Document Type

Article

Major

Mechanical Engineering

Mentor

Prof. Liisa Kuhn, Dept. of Biomedical Engineering (UConn Health)

Disciplines

Cell and Developmental Biology | Developmental Biology

Abstract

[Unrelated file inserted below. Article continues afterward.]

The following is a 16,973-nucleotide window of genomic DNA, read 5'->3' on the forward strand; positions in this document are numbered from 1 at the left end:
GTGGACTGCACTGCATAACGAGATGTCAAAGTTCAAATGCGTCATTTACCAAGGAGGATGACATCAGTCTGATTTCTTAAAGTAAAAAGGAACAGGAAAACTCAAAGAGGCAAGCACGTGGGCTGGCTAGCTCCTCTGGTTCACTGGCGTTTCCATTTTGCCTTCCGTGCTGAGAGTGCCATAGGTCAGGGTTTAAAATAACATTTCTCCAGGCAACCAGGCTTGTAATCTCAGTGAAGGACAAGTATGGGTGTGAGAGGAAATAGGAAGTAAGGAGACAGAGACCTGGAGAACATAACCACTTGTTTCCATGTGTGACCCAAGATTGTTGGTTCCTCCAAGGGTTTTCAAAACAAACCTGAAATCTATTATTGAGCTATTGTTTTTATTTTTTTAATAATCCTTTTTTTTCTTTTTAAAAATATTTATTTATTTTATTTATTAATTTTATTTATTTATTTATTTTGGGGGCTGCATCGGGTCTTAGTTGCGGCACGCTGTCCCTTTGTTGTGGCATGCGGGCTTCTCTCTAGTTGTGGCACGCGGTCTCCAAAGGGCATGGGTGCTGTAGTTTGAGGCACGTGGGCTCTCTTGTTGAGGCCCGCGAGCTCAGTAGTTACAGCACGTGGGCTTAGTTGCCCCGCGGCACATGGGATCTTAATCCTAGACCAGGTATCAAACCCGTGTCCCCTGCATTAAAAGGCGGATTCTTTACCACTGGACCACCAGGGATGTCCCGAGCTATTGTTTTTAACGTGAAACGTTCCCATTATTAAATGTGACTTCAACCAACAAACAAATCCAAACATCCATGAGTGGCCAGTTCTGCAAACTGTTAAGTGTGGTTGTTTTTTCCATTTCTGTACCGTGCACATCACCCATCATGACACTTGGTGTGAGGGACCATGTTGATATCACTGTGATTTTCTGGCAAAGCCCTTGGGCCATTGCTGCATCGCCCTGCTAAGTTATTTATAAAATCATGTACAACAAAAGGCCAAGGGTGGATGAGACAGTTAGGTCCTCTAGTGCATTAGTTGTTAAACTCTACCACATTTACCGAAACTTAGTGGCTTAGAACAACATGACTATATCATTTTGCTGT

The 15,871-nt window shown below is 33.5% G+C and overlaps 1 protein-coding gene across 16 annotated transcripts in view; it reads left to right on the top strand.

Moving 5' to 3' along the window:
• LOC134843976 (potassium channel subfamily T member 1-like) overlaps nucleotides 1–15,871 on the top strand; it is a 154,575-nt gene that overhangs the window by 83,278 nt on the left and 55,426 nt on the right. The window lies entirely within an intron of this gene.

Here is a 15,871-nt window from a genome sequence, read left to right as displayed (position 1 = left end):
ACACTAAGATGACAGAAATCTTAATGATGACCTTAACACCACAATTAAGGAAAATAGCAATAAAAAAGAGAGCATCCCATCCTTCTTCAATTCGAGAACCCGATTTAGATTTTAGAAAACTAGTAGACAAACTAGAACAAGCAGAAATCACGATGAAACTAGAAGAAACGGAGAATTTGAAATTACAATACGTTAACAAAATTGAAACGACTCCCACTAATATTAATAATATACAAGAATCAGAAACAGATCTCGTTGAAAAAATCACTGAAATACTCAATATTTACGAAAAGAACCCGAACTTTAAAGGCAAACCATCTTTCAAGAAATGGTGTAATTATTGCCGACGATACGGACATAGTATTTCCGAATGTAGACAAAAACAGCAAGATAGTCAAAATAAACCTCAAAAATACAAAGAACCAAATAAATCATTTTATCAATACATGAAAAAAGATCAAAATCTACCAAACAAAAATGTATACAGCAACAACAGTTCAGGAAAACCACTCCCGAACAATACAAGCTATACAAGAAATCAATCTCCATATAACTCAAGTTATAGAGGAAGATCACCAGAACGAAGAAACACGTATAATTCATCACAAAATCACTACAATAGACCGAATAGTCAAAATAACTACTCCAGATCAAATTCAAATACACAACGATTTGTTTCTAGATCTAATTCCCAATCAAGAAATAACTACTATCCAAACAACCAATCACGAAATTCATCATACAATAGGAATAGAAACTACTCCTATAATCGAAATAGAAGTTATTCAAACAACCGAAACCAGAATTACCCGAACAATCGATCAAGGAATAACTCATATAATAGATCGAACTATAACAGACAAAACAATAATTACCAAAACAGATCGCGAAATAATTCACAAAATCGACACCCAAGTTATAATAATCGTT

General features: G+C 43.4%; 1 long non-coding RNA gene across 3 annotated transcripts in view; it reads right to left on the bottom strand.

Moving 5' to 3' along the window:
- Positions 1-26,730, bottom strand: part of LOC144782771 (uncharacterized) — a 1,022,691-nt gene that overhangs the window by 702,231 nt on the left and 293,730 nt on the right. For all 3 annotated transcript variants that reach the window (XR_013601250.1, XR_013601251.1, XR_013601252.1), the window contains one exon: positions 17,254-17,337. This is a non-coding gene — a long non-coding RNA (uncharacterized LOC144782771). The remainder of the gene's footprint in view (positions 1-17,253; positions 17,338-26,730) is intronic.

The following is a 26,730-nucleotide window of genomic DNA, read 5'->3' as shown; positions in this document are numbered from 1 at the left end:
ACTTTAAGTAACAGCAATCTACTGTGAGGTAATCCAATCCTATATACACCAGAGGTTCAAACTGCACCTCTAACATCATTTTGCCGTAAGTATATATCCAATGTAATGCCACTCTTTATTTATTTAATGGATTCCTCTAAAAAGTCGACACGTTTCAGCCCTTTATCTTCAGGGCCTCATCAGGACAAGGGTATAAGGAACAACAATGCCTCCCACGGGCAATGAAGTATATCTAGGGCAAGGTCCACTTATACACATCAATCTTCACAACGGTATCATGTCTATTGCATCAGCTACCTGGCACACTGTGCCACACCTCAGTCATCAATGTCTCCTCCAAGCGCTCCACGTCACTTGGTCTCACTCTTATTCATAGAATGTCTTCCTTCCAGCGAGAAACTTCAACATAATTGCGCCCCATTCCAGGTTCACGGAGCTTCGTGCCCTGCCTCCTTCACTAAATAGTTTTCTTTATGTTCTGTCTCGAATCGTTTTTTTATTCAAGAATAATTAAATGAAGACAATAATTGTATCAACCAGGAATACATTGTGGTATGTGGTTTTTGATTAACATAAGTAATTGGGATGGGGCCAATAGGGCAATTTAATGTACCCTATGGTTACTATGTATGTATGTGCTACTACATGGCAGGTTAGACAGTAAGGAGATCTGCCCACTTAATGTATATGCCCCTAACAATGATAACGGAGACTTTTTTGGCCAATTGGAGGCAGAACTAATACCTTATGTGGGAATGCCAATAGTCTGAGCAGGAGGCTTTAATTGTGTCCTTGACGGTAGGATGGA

The growth plate is an active area of cartilage in the long bones of children. Its main function is to enable limb lengthening, but is a relatively weak structure that is prone to fractures and injuries. These injuries can have severe long term ramifications, as they can create premature bone fusion, also known as a bony bridge, that causes stunted or crooked growth. Dr. Liisa Kuhn’s Lab has developed an accurate, reproducible animal model that mimics this same growth plate behavior and can be used to further analyze the growth plate structure, healing process, and new treatments. This animal model uses mice with tri-lineage fluorescent reporters for collagen types I, II, and X. These reporters enable proper visualization of the growth plate and classification of the different cells of interest in the growth plate: proliferating cartilage, hypertrophic cartilage, and bone. Due to the importance of the columnar organization of these cells and the three dimensional nature of the growth plate, 3D light sheet microscopy (LSM) was used for the first time on mice tibias. Although our LSM imaging was unable to provide more insight into the cartilage structure and organization of growth plates in three dimensions, it further confirmed the presence of bony bridge formation and the reliability of the animal model used. The growth plate is an active area of cartilage in the long bones of children. Its main function is to enable limb lengthening, but is a relatively weak structure that is prone to fractures and injuries. These injuries can have severe long term ramifications, as they can create premature bone fusion, also known as a bony bridge, that causes stunted or crooked growth. Dr. Liisa Kuhn’s Lab has developed an accurate, reproducible animal model that mimics this same growth plate behavior and can be used to further analyze the growth plate structure, healing process, and new treatments. This animal model uses mice with tri-lineage fluorescent reporters for collagen types I, II, and X. These reporters enable proper visualization of the growth plate and classification of the different cells of interest in the growth plate: proliferating cartilage, hypertrophic cartilage, and bone. Due to the importance of the columnar organization of these cells and the three dimensional nature of the growth plate, 3D light sheet microscopy (LSM) was used for the first time on mice tibias. Although our LSM imaging was unable to provide more insight into the cartilage structure and organization of growth plates in three dimensions, it further confirmed the presence of bony bridge formation and the reliability of the animal model used.

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